The world's most capable, rugged and secure
industrial control system...
Introducing Bedrock OSA® Remote
- Intrinsically-secure PLC and RTU control
- 10 or 20 channels of universal I/O
- Free IEC 61131-3 engineering software
- -40ºC to +80ºC temperature range
- Rugged, all-metal case 5.4 in x 8.9 in x 2.3 in
Bedrock Commentary on ICS-CERT Advisories
April 7, 2021 | Albert Rooyakkers
ICS-CERT Advisories for Industrial Control Systems are provided by – and can be viewed on – the Cybersecurity and Infrastructure Security Agency (CISA) website.
At Bedrock Automation, cyber security is an intrinsic function of our OSA® platform. From inception, the stated design mission is to build control systems that are simple, scalable and secure. This is what we have delivered from day one. Understand, however, that simplicity in this context is a product of meticulous engineering and complex silicon, software, supply chain and packaging technologies. The foundation of Bedrock OSA® cyber security is the root of trust and unique cryptographic identity tied to the microprocessor chips in every Bedrock device. This, however, is only possible because of the security architecture that supports it:
- Bedrock security is based on Public Key Infrastructure (PKI) technology, the cryptography architecture that enables internet ecommerce. The details of Bedrock’s PKI were developed in partnership with Green Hills Software’s INTEGRITY Security Services (ISS), a US company that specializes in the application of cryptography and PKI for military and industrial customers with emphasis on securing digital systems and supply chains. The Bedrock Certificate Authority (CA) and certificate management is hosted by a Bedrock device lifecycle management (DLM) application using high security FIPS 140-2 Level 3 certified appliances integrated in our US-based factory. The DLM includes a web portal for management of customer-specific certificates.
- The first requirement for a secure device is control of the manufacturing supply chain. All Bedrock products are manufactured and tested in the USA. Our quality management system employs rigorous lot control to provide robust traceability for the assemblies we manufacture. Final assembly, installation of production software and provisioning with each module’s unique set of cryptographic certificates and keys takes place only in the US-based Bedrock factory. After final tests, each module is then permanently sealed in a tamper-resistant metal case. If someone were to attempt to disassemble a module, they would encounter the anti-tamper metal and discover impenetrable and hardened digital semiconductors with encrypted flash memories. There are no readable keys or other cryptographic elements to exploit.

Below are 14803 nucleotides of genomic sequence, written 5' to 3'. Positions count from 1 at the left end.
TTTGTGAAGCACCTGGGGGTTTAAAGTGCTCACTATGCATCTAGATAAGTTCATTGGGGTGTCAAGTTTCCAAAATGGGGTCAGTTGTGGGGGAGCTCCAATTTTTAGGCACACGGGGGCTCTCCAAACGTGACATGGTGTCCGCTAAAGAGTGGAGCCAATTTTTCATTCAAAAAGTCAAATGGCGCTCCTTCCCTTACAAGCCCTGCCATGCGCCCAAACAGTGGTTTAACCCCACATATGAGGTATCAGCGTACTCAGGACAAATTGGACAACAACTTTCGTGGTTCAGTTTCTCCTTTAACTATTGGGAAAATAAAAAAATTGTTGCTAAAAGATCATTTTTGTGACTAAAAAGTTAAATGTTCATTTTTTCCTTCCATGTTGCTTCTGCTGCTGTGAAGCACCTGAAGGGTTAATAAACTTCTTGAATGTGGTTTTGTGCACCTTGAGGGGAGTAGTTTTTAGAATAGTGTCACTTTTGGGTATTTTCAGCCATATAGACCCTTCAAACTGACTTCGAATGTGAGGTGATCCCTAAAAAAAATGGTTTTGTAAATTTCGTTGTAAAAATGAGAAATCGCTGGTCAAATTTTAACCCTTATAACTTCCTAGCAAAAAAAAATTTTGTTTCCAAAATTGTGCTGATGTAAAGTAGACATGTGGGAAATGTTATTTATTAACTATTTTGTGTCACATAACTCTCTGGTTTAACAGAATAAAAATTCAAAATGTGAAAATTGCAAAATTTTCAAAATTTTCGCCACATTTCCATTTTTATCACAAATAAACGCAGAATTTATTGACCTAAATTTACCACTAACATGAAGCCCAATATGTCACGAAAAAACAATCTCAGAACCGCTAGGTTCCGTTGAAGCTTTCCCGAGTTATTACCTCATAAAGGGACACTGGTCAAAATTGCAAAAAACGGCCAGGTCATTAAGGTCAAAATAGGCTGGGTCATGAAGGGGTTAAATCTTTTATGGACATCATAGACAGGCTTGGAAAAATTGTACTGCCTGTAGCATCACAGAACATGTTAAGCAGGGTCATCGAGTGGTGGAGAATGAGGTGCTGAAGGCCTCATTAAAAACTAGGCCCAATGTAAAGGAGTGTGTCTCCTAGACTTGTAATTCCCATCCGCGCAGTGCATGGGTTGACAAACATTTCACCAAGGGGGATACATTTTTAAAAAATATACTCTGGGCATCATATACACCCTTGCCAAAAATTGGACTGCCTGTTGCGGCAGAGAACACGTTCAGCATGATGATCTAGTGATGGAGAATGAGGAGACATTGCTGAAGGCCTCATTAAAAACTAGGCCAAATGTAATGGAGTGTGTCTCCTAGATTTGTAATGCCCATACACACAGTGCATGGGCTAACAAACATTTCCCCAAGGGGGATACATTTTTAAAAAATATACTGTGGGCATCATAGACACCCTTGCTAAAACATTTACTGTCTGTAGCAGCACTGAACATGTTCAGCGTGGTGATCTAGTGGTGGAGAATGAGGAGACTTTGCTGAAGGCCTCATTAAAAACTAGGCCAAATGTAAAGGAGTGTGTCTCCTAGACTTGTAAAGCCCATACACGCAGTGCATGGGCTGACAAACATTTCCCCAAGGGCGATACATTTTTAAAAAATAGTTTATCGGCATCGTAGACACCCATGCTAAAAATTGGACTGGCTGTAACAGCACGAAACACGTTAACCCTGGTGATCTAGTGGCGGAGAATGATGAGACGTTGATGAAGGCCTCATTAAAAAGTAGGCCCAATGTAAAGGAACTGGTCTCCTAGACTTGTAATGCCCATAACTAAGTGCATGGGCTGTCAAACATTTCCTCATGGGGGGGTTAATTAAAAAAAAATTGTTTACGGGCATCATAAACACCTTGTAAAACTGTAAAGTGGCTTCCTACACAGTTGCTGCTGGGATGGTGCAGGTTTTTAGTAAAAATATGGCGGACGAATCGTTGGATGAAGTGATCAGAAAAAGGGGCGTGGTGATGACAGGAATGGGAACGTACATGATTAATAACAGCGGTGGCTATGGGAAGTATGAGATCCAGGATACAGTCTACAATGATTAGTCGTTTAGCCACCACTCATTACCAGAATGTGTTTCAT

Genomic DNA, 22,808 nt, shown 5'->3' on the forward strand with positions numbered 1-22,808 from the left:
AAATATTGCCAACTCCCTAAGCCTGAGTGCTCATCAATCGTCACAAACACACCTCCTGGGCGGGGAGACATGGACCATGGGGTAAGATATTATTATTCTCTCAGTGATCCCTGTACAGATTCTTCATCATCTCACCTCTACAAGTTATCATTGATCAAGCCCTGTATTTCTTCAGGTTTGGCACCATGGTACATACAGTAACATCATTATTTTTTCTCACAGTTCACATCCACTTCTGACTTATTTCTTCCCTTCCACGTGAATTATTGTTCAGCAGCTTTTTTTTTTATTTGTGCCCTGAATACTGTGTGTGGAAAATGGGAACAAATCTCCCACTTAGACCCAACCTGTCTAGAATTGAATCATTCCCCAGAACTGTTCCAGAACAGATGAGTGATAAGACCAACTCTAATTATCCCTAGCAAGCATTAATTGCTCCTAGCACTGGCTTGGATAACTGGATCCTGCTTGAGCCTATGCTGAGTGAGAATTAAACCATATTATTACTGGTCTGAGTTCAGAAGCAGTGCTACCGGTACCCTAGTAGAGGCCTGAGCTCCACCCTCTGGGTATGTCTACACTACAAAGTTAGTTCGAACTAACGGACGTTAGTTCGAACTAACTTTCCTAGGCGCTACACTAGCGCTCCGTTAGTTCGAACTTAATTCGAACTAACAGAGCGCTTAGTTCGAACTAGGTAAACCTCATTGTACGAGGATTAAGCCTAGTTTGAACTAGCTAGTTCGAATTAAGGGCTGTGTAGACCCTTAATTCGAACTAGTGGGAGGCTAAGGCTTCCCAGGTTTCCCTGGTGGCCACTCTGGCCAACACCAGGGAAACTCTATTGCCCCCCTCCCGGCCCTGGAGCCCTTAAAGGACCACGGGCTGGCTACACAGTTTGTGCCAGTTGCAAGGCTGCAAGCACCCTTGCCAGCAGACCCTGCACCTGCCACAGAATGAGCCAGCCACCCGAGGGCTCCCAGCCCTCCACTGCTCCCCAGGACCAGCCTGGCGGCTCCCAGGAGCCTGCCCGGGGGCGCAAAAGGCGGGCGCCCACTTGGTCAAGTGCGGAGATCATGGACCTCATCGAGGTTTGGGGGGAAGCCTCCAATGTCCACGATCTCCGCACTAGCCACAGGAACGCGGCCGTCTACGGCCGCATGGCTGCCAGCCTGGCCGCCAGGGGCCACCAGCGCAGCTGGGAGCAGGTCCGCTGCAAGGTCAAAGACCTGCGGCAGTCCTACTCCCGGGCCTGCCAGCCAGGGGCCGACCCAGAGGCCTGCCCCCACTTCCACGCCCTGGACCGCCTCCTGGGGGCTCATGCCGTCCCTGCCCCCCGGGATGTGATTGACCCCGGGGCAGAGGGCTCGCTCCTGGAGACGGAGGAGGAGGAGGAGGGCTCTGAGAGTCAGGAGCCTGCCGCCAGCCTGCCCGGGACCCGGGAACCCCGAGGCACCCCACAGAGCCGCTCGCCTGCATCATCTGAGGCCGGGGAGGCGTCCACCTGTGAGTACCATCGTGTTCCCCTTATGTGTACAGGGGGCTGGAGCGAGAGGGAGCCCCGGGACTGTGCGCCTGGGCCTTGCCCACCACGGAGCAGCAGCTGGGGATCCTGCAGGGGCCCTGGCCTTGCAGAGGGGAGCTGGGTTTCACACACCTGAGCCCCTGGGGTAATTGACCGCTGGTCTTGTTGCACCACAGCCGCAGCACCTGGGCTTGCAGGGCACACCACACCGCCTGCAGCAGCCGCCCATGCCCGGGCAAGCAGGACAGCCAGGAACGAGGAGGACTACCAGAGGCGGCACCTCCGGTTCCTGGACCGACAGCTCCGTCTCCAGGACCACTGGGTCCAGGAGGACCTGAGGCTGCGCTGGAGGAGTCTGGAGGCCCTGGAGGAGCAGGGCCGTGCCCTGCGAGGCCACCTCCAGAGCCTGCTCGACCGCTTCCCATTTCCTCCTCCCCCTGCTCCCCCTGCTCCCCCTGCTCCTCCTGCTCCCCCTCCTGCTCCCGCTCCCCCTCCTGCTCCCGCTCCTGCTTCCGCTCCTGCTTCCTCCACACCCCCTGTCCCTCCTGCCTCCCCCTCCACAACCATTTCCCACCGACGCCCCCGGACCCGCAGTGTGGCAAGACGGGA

- The second requirement for a secure device is a secure boot process. This ensures that starting from powerup, the module runs only legitimate and authenticated software. The advanced secure microprocessors deploy technologies that enable booting from firmware that is encrypted and signed. This guarantees that both installed firmware and any later updates must be properly encrypted and signed by Bedrock and cannot be corrupted in transit or maliciously modified. The boot process also loads cryptographic keys and user application programs. This tamper-proof software process lays the foundation for the Bedrock OSA® root of trust.
- The third requirement for a secure device is authentication and encryption of communications. To repeat, the OSA® platform uses the same advanced cryptographic technologies that enable ecommerce over the internet: Transport Layer Security (TLS) and PKI that also exploit the Bedrock intrinsic root of trust. This provides mutual authentication of actors and encryption and this is what gives every system module an ability to resist cyberattacks mounted by adversaries with access to the control network.
- By default, Bedrock controllers are provisioned with X.509 certificates based on a Bedrock Universal OSA® sub root. Matching credentials are included with the Bedrock integrated development environment (IDE) when it is downloaded at no cost from the Bedrock website. The communication mechanism is mutually authenticated TLS, with public credentials. Additional levels of security are provided by upgrading the default credentials to certificates based on a customer-specific root of trust. This service is available to all customers. The process requires contact with Bedrock to raise a unique root of trust and create user-specific certificate packages to be embedded in the encrypted flash. IDE certificates are then issued through the DLM web portal under the control of a designated customer administrator. The process includes a provision for creating the certificates required for secure control network communications, including OPC UA.
- Finally, it is important to understand that the foundation of Bedrock OSA®and its root of trust mechanisms are designed to evolve. Moving forward there will be more secure role-based access and other features designed to bring OSA® closer to zero trust. Beyond that, it is essential to realize that over long time periods, cryptographic algorithms may be broken by new discoveries and may require replacement. An example is the anticipated emergence of quantum computing that could break asymmetric algorithms in current widespread use. NIST is currently working on establishing new quantum-resistant cryptography. When the new algorithms are approved, Bedrock OSA® systems will be able to deploy them into the installed base at the request and control of our users.